This went pretty smoothly. My previous experience with enamels wasn't very good. I remember having trouble with the enamel cracking off. That was part of the reason I never did any enameled work. I was really interested in enameling in the early 2000's, but I didn't know anything about it, and I thought you needed to use a kiln, which I didn't have. By the time I got to try enameling in 2005 I was no longer interested in it. I did my required sample pieces for a class, which didn't go very well, and decided enameling was not something I wanted to do. I am interested in enameling now because I am getting a little sick of anodized aluminum, but I still want to use colors, and I like the textures.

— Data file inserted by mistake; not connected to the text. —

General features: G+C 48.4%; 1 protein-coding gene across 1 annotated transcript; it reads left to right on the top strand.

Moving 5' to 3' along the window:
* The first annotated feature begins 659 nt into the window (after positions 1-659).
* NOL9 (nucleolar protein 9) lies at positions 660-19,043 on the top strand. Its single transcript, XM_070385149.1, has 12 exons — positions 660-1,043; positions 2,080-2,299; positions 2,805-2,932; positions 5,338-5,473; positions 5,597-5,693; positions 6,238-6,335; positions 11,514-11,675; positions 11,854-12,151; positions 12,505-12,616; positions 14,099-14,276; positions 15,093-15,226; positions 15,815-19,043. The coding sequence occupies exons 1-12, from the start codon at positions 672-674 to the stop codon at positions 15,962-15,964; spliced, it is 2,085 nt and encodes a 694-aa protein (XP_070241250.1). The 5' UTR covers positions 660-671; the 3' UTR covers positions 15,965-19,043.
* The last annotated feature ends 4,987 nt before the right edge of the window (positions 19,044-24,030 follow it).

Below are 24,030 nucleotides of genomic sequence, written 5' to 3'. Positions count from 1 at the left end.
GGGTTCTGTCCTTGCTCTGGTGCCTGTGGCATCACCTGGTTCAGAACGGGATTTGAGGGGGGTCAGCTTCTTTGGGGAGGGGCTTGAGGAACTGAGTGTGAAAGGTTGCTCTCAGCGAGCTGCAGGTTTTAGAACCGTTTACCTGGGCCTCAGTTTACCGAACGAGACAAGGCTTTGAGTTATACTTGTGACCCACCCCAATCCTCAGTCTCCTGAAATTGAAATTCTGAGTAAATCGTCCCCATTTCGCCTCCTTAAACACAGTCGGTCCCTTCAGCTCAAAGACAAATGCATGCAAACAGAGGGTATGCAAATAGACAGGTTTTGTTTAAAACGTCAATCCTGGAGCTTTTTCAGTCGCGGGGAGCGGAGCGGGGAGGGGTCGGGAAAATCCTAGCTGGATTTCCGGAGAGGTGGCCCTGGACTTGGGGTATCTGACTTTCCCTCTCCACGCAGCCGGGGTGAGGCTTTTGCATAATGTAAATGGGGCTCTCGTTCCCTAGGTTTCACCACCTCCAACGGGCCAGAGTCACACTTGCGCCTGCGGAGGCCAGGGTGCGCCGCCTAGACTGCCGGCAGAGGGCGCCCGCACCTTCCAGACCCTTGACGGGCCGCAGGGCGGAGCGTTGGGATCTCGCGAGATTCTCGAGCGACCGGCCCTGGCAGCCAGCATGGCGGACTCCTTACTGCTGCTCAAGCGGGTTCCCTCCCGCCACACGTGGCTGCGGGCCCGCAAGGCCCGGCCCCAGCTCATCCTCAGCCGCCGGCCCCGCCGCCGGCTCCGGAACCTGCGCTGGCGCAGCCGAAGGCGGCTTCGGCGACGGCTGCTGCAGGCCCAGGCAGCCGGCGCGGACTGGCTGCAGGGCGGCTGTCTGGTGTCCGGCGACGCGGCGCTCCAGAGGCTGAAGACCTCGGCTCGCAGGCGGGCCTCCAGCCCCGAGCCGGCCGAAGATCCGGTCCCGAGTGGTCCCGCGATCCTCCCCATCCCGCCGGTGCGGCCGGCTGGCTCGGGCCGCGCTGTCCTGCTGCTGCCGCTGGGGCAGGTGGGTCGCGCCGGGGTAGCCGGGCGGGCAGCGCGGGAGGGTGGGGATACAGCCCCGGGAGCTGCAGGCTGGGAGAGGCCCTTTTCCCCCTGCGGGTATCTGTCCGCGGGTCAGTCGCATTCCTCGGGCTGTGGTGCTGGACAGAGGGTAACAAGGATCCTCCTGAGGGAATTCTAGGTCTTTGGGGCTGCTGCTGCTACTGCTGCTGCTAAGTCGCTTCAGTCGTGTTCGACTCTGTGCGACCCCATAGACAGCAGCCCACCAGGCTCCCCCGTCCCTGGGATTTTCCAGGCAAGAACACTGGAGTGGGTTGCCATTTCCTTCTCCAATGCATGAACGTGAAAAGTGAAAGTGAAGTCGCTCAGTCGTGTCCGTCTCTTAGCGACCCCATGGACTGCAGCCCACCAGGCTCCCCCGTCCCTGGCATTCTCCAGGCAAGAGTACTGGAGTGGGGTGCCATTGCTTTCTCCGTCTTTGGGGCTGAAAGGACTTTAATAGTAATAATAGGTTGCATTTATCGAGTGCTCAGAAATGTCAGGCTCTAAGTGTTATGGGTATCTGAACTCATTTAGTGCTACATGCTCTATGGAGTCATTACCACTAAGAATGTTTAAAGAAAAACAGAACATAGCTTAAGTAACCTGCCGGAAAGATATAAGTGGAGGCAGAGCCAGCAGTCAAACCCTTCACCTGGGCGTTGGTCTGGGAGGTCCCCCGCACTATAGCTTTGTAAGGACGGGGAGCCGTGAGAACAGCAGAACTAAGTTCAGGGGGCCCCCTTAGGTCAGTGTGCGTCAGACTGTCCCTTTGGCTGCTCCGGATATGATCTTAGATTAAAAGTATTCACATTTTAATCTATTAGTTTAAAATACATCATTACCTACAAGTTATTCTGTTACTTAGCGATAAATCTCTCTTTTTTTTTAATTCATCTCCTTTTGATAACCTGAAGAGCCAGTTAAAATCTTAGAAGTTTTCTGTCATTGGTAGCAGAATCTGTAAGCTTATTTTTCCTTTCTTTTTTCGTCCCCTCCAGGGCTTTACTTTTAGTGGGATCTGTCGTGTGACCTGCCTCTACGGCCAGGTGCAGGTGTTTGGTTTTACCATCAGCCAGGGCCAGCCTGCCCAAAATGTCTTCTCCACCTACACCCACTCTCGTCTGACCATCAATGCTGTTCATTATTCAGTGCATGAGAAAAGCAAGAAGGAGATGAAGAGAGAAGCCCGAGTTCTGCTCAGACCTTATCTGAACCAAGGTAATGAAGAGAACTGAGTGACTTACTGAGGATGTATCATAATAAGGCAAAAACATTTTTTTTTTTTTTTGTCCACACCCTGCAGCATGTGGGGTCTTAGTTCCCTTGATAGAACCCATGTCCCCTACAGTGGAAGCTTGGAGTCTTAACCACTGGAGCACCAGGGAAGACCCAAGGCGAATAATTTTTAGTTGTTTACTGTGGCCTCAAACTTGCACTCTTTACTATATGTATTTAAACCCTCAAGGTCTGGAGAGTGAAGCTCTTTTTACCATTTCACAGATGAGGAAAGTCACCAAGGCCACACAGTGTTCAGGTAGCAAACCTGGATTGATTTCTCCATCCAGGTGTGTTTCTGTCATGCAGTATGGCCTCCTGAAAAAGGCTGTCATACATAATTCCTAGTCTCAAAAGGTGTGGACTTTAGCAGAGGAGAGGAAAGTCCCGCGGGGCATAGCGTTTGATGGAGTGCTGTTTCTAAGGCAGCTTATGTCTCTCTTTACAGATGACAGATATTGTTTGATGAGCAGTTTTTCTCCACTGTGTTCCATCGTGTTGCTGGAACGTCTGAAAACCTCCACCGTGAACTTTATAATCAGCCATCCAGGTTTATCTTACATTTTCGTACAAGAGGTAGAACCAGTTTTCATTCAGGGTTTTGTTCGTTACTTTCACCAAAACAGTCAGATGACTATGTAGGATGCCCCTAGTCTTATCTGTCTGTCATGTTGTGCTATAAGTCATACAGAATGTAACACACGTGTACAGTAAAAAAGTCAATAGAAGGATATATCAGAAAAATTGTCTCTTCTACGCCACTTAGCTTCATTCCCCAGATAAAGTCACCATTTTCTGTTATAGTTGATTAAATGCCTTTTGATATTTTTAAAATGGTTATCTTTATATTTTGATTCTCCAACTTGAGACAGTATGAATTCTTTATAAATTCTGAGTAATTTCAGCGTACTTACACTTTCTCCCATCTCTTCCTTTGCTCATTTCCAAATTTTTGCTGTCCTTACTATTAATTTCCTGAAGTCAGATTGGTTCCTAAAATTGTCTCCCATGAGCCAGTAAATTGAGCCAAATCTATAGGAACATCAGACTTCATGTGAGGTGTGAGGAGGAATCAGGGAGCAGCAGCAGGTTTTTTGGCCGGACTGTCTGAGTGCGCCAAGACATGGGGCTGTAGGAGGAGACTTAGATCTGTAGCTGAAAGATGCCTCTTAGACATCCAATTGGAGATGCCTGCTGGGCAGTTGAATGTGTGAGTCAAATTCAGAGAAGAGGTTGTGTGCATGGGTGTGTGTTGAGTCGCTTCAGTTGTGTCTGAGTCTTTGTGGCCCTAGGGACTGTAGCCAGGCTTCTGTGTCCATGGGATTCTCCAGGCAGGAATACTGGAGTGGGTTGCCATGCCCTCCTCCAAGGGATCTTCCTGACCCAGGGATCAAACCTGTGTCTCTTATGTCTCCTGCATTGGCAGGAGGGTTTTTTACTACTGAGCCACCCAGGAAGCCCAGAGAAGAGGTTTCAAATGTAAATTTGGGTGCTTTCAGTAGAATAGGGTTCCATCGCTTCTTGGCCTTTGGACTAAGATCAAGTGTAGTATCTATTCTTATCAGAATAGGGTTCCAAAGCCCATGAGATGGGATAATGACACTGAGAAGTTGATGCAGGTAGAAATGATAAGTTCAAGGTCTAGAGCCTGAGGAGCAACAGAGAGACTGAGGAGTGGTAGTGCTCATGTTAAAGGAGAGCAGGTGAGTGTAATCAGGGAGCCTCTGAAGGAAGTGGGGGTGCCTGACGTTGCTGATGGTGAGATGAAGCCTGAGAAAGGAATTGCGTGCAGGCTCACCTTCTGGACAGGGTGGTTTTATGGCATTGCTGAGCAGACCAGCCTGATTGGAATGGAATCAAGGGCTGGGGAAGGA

I'll probably practice enameling more on another raised cup I keep small tools in later this week. Practice pieces are more fun when its something you will keep and use.